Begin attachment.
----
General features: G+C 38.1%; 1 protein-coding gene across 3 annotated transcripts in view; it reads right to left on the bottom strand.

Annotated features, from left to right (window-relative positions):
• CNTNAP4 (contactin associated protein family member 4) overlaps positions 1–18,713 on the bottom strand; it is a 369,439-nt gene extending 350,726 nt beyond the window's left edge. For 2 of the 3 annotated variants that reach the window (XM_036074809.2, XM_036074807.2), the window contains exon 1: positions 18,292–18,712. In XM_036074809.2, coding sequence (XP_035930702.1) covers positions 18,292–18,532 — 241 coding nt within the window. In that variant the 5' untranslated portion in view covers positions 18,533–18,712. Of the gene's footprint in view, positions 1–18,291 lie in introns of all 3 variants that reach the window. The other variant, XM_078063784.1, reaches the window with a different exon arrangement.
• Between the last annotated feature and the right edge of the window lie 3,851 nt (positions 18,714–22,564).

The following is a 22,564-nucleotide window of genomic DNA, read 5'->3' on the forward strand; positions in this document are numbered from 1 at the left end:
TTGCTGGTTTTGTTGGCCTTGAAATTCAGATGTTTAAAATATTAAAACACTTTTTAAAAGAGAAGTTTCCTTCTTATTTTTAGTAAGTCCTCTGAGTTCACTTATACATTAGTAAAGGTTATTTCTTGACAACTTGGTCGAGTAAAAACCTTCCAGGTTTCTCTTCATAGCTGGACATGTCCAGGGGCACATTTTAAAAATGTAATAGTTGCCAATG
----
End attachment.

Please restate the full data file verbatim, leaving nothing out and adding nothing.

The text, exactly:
General features: G+C 38.1%; 1 protein-coding gene across 3 annotated transcripts in view; it reads right to left on the bottom strand.

Annotated features, from left to right (window-relative positions):
• CNTNAP4 (contactin associated protein family member 4) overlaps positions 1–18,713 on the bottom strand; it is a 369,439-nt gene extending 350,726 nt beyond the window's left edge. For 2 of the 3 annotated variants that reach the window (XM_036074809.2, XM_036074807.2), the window contains exon 1: positions 18,292–18,712. In XM_036074809.2, coding sequence (XP_035930702.1) covers positions 18,292–18,532 — 241 coding nt within the window. In that variant the 5' untranslated portion in view covers positions 18,533–18,712. Of the gene's footprint in view, positions 1–18,291 lie in introns of all 3 variants that reach the window. The other variant, XM_078063784.1, reaches the window with a different exon arrangement.
• Between the last annotated feature and the right edge of the window lie 3,851 nt (positions 18,714–22,564).

The following is a 22,564-nucleotide window of genomic DNA, read 5'->3' on the forward strand; positions in this document are numbered from 1 at the left end:
TTGCTGGTTTTGTTGGCCTTGAAATTCAGATGTTTAAAATATTAAAACACTTTTTAAAAGAGAAGTTTCCTTCTTATTTTTAGTAAGTCCTCTGAGTTCACTTATACATTAGTAAAGGTTATTTCTTGACAACTTGGTCGAGTAAAAACCTTCCAGGTTTCTCTTCATAGCTGGACATGTCCAGGGGCACATTTTAAAAATGTAATAGTTGCCAATG